Slovenian Gastronomy

Food and cuisine in Slovenia

Unlike many other travel websites, we will not attempt to convince you that everything is perfect about the local cuisine: that's called lying and it does both the country and yourself a disservice. After all, if we told you the world's best aardvark compote came from Lake Bled, you'd be a tad disappointed if you couldn't find any in the vicinity (we've looked, and there definitely isn't any).

Gastronomic tours

Let us take you on a journey that will having you boring the pants off everyone when you get back, regaling them with tales of comestibles that have - so far - slipped under the tyre company's radar (because the tyre company doesn't 'do' Slovenia.

Here are two itinerary ideas to get you salivating...

A fourteen night culinary tour of eastern Slovenia

Oštarija

The most gorgeous valley in the world? Who knows, but Logarska Dolina's vivid beauty tales some getting used to, so a few nights at Raduha will help. As well as dining on her fine cuisine, Martina will give you a cookery lesson and plenty of insights into the region's gastronomy.

Next in your fourteen night tour is the exemplary Sončna Hiša, a modern yet relaxed boutique hotel in the foody heaven of Prekmurje. A couple of tasting menus later and it's south to the rolling hills of Dolenjska, where you'll be staying at the idyllic Šeruga tourist farm (or the fairy tale castle of Otočec, depending on your budget).

Then it's time to invade Croatian Istria - specifically the little town of Brtonigla, overlooking the Adriatic - to stay at one of our favourites: San Rocco. Even if it wasn't for the truffles, the cuisine here has star quality - as have the rooms, wellness facilities and swimming pool: bliss all in one place!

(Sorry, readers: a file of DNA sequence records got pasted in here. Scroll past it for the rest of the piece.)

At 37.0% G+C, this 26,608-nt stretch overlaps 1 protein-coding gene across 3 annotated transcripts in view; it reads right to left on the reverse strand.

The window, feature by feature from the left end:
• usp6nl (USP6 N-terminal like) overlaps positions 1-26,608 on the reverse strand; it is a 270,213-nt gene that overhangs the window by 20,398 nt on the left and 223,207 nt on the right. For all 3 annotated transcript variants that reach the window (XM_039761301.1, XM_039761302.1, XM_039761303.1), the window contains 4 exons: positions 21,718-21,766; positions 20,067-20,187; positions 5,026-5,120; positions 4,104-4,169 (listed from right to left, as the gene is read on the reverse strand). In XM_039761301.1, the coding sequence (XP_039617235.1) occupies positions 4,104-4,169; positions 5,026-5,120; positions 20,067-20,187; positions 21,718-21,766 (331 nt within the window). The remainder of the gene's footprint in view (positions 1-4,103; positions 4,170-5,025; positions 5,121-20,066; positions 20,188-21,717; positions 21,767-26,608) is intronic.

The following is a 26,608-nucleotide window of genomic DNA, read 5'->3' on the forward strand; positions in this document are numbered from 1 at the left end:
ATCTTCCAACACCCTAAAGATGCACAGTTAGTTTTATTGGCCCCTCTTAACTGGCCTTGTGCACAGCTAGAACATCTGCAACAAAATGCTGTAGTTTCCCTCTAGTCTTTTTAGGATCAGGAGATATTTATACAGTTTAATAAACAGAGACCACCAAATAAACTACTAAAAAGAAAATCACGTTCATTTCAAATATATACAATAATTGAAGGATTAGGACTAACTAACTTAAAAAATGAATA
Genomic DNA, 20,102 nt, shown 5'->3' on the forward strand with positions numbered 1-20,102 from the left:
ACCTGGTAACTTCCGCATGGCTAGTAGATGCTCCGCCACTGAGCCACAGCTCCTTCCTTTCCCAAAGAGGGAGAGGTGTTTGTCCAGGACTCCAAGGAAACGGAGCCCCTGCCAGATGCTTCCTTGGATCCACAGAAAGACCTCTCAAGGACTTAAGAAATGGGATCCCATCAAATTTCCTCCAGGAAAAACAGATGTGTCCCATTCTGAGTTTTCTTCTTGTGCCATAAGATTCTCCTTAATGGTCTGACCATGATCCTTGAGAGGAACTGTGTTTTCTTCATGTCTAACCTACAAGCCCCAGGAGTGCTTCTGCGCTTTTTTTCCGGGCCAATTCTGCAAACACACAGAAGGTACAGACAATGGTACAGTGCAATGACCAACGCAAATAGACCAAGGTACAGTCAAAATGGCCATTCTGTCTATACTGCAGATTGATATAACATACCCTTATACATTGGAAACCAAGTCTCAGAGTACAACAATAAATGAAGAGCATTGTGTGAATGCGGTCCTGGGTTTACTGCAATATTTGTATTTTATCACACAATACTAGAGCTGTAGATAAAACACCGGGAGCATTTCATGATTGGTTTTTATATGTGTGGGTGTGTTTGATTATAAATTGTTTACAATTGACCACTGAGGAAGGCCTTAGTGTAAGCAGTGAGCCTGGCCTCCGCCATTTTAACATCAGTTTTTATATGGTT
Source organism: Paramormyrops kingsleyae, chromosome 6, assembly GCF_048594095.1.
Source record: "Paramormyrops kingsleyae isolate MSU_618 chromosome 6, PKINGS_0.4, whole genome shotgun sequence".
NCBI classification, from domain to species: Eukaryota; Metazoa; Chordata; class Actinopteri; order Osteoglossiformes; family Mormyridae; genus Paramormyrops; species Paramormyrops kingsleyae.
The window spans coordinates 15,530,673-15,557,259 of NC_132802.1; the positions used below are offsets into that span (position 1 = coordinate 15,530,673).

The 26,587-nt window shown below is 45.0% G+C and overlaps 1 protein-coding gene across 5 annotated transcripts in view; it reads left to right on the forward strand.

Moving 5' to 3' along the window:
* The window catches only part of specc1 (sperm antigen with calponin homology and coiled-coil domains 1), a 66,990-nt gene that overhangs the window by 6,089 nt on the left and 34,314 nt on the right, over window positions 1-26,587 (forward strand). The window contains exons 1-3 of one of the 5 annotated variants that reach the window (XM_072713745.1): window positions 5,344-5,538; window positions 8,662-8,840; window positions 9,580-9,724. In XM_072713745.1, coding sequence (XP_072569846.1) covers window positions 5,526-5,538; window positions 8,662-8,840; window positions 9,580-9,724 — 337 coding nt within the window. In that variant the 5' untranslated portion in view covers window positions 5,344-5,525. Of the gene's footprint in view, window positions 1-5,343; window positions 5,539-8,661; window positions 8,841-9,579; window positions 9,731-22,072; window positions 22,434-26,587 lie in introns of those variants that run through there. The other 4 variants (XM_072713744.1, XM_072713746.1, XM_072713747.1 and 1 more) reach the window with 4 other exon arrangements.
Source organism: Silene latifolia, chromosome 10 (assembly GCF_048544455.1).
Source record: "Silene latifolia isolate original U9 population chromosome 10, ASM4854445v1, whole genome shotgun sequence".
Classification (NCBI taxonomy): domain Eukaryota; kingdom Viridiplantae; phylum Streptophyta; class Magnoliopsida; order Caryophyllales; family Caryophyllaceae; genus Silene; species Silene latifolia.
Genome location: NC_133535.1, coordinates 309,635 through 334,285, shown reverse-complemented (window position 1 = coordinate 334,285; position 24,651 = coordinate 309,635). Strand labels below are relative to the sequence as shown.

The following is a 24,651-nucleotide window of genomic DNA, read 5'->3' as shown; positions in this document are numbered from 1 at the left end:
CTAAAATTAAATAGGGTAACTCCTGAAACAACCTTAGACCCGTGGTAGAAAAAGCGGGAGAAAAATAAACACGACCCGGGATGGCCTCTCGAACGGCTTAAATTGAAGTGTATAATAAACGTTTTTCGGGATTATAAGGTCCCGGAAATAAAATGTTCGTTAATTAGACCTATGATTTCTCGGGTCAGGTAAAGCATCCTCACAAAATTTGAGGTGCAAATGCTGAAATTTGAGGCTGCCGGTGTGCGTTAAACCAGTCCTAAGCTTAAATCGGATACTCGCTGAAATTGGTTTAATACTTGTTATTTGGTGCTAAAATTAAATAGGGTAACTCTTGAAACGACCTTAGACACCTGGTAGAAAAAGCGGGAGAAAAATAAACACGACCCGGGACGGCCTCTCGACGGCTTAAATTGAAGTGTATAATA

Finally, it's back into Ljubljana and the Cubo Hotel, from where you'll sample the capital's delights, including dinner at its most famous restaurant, Gostilna As. Read more...

A feast for the eyes, as well as for the soul

Zemono

A fourteen night tour taking in the west of the country - Bled(ish), Soča Valley, Goriška Brda, a dip into Italy's Collio, the Vipava valley and finally Ljubljana. You'll being staying in some of our finest hotels and dining on seven tasting menus in some of our finest restaurants.

Where appropriate, we'll arrange transfers so you can indulge yourself without a subsequent introduction to Slovenia's finest.

You'll also get a cooking lesson from one of the top chefs in the country... so you can back up your stories with actual evidence! Read more...


Food in Slovenia

Here we'll give you a general overview on what comestibles you'll find and probably want to nibble on. We will be updating this section as and when we feel like it, so keep comin'.

Seasonality

Farmer's market stalls, Ljubljana